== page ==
Mumbai: Teen's lost bag sent to India 'illegally'; say Airport authorities
Teen loses beloved bag during school trip in London, comes to know on return to India that it's been found and sent back but the Airport Parcel Sorting Office here has seized it citing illegality
Anshika Mangal with her classmates during her school trip in London
It's a 13-year-old girl's bag, filled with her favourite clothes, school ID, a debit card and some cash, one that she lost in a foreign country and returned with a heavy heart, as all her treasured belongings were gone. Good news: it's been found and returned; bad news: the Airport Parcel Sorting Office (APSO) here has refused to hand it over to her, saying it arrived in India illegally, and hence, has been seized.
This is the story of Malad's Ryan International School student Anshika Mangal, who can't wrap her head around the alleged illegality surrounding her harmless bag, wondering if she will ever get her precious possessions back.
The Std VII student, who went to London on July 17 on an educational trip with her classmates and teachers to take part in an English Literature exam, found herself in a fix on the third day of her visit.
After visiting an art museum in Waterloo, she took a train to Thames. Only after she reached her hostel did she realise that she had forgotten her bag having her clothes, a debit card, her school ID card and cash in the train.
Anshika with her parents
"That incident spoiled my entire trip. I cried a lot because the bag had my clothes as well as money for the trip, which I had saved up myself," said Anshika, who was helped by her friends and teachers the rest of the trip.
"As I was preparing to return home, I found out the bag had been found and would be couriered to my father. But it's been over a month now and I have been desperately waiting to get it back, but the APSO has refused to send it over."
Her father Aashish coordinated with the Waterloo police and Thames Valley School to get the bag back. He alleged that officials have been refusing to hand it over, saying it entered the country through the hawala route.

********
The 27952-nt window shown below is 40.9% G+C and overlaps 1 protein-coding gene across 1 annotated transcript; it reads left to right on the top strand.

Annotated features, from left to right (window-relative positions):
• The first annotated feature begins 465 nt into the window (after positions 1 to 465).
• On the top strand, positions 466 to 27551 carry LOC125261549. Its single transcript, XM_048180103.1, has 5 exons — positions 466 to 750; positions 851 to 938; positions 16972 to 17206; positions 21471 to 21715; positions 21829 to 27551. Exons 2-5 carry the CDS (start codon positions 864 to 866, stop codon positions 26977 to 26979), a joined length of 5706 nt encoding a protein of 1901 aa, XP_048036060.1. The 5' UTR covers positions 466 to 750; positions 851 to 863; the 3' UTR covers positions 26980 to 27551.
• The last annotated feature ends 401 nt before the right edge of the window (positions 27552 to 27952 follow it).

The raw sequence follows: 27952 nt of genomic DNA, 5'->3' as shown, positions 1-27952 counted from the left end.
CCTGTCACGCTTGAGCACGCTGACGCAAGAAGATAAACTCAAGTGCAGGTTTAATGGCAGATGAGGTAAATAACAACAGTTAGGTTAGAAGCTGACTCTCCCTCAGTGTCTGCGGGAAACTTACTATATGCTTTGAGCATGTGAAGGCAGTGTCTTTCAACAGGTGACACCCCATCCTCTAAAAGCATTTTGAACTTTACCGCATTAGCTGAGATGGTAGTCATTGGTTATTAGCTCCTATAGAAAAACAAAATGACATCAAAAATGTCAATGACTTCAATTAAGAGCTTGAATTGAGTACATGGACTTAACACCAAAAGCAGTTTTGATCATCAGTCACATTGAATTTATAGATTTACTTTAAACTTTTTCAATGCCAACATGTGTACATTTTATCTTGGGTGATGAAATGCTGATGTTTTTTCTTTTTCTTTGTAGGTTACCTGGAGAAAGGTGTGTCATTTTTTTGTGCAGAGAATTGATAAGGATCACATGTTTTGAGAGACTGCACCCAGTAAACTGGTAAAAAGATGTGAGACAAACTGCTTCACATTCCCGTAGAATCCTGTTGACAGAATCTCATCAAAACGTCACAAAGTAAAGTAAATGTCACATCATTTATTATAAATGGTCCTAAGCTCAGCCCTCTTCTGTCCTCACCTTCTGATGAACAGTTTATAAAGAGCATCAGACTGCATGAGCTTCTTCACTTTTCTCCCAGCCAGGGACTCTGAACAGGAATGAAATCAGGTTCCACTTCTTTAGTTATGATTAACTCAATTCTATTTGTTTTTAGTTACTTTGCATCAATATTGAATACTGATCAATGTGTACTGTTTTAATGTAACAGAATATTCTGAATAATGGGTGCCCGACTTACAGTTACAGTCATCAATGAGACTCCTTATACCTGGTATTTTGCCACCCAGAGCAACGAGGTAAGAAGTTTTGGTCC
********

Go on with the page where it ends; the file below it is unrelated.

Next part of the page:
"My daughter's really attached to her things. I sent my employee to the office at the domestic airport on September 9. I was shocked to find out that an official said nothing from the bag would be given back," said Aashish, who works in a pharmaceutical company.
Hawala or harassment?
"The allegations levelled against us are wrong. We haven't tagged this parcel as a 'hawala transaction'. However, it entered the country illegally; in the declaration form, the receiver only mentioned about the bag containing gifts and clothes, not money. Import and export of more than Rs 5,000 is not allowed, and even in an emergency, one needs to take prior permission from the RBI. For now, we have seized the parcel, it will not be given back to the receiver as per rules," said an official from APSO, Vile Parle East.
Aashish, however, slammed the APSO and said, "It's not a normal parcel, it's a girl's lost bag. Also, I was not asked to fill any declaration form; the Thames Valley School sent them a letter giving details about the parcel."
Rs 8,910 Amount in Indian currency in Anshika's bag
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